Automated Quantitative Dose-Response Modeling and Point of Departure Determination for Large Toxicogenomic and High-Throughput Screening Data Sets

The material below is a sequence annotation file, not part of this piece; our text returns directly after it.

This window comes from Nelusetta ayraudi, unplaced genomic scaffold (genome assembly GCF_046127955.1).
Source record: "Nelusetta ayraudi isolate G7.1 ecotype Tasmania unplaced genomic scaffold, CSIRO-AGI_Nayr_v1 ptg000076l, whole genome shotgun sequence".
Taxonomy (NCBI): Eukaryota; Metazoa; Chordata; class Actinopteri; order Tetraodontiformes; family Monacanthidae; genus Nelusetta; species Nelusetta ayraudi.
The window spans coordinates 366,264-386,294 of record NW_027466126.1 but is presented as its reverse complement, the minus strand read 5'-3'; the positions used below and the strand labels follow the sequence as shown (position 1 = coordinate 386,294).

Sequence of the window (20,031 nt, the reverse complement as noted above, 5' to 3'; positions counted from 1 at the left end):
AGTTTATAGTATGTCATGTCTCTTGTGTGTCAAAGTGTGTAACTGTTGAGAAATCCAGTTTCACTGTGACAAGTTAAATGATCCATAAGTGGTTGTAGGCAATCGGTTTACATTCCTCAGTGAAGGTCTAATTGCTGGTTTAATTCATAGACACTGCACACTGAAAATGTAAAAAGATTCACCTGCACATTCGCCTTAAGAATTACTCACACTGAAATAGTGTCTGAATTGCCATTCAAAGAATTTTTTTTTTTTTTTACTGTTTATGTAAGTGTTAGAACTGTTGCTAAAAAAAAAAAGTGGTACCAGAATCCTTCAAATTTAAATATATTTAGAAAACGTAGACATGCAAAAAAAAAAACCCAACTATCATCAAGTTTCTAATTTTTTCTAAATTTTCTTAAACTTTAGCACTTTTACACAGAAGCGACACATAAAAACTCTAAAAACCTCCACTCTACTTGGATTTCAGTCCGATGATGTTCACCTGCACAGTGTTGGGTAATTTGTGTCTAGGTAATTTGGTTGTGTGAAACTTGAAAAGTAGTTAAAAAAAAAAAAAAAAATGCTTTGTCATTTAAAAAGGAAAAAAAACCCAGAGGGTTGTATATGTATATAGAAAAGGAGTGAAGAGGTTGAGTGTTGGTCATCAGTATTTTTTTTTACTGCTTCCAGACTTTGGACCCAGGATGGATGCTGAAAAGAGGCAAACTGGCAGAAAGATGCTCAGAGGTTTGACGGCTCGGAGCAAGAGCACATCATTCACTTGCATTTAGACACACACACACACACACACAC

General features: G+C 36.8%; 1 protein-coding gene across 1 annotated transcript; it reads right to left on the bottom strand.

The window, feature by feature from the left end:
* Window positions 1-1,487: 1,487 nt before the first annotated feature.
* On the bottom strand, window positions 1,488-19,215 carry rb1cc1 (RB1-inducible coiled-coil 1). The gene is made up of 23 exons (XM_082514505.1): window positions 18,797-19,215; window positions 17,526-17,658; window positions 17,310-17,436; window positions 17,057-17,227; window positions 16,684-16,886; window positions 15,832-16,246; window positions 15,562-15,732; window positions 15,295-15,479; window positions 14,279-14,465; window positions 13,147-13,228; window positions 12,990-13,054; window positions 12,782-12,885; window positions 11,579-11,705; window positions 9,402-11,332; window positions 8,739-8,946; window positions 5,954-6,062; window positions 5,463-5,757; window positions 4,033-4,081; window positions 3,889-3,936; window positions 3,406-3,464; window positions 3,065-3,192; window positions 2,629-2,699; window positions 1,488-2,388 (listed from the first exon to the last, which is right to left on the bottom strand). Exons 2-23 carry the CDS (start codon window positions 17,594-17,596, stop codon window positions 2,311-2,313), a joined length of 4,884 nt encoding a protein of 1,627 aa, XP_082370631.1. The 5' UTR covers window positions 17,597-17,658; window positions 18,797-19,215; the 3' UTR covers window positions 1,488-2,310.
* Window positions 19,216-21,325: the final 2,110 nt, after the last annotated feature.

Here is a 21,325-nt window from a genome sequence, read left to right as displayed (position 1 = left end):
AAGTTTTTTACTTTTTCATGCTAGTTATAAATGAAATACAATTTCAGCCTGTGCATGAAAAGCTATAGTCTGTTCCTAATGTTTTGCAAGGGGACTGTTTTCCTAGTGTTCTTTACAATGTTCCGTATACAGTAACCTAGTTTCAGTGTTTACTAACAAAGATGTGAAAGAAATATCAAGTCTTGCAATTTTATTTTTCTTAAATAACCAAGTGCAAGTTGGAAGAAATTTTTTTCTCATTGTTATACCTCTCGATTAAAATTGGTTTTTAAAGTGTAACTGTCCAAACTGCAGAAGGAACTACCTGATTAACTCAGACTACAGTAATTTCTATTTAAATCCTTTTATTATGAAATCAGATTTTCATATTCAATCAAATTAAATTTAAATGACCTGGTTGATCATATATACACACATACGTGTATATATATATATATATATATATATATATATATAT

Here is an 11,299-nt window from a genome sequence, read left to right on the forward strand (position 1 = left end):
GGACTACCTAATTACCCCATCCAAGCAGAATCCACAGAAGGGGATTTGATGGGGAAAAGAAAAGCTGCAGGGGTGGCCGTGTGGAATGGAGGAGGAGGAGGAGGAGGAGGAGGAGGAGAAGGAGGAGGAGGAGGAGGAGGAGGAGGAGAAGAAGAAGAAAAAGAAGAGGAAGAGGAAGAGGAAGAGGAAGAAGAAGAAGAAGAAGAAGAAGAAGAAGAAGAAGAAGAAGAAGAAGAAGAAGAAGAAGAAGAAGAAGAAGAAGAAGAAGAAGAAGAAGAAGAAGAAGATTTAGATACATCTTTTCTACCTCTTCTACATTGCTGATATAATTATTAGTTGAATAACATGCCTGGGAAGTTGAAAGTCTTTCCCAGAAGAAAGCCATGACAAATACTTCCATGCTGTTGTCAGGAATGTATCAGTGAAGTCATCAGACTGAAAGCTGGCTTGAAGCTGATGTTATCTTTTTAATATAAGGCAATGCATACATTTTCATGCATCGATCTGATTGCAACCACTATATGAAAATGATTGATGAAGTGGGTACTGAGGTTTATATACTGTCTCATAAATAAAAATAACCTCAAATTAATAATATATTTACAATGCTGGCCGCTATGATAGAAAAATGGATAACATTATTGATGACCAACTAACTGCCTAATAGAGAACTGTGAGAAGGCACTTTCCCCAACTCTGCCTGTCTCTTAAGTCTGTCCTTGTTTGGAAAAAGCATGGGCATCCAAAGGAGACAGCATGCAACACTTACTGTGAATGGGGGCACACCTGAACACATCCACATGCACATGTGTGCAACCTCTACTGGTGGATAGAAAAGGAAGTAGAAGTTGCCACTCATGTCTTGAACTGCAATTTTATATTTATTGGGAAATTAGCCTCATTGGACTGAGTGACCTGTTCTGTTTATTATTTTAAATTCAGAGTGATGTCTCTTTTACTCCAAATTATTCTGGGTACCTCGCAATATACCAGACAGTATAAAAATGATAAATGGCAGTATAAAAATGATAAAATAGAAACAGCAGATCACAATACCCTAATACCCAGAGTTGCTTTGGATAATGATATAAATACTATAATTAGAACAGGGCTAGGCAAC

Regulatory and homeland security agencies undertake safety and risk assessments to assess the potential hazards of radiation, chemical, biological, and pharmaceutical agents. By law, these assessments must be science-based to ensure public safety and environmental quality. These agencies use dose-response modeling and benchmark dose methods to identify points of departure across single end points elicited by the agent. Regulatory agencies have also begun to examine toxicogenomic data to identify novel biomarkers of exposure and assess potential toxicity. The ToxResponse Modeler streamlines analyses and point of departure (POD) calculations across hundreds of responses (e.g., differential gene expression, changes in metabolite levels) through an automated process capable of large-scale modeling and model selection. The application identifies the best-fit dose-response model utilizing particle swarm optimization and calculates the probabilistic POD. The application analyzed a publicly available 2,3,7,8-tetrachlorodibenzo-p-dioxin dose-response data set of hepatic gene expression data in C57BL/6 mice to identify putative biomarkers. The Gene Ontology mapped these responses to specific functions to differentiate adaptive effects from toxic responses. In principle, safety and risk assessors could use the automated ToxResponse Modeler to analyze any large dose-response data set including outputs from high-throughput screening assays to assist with the ranking and prioritization of compounds that warrant further investigation or development.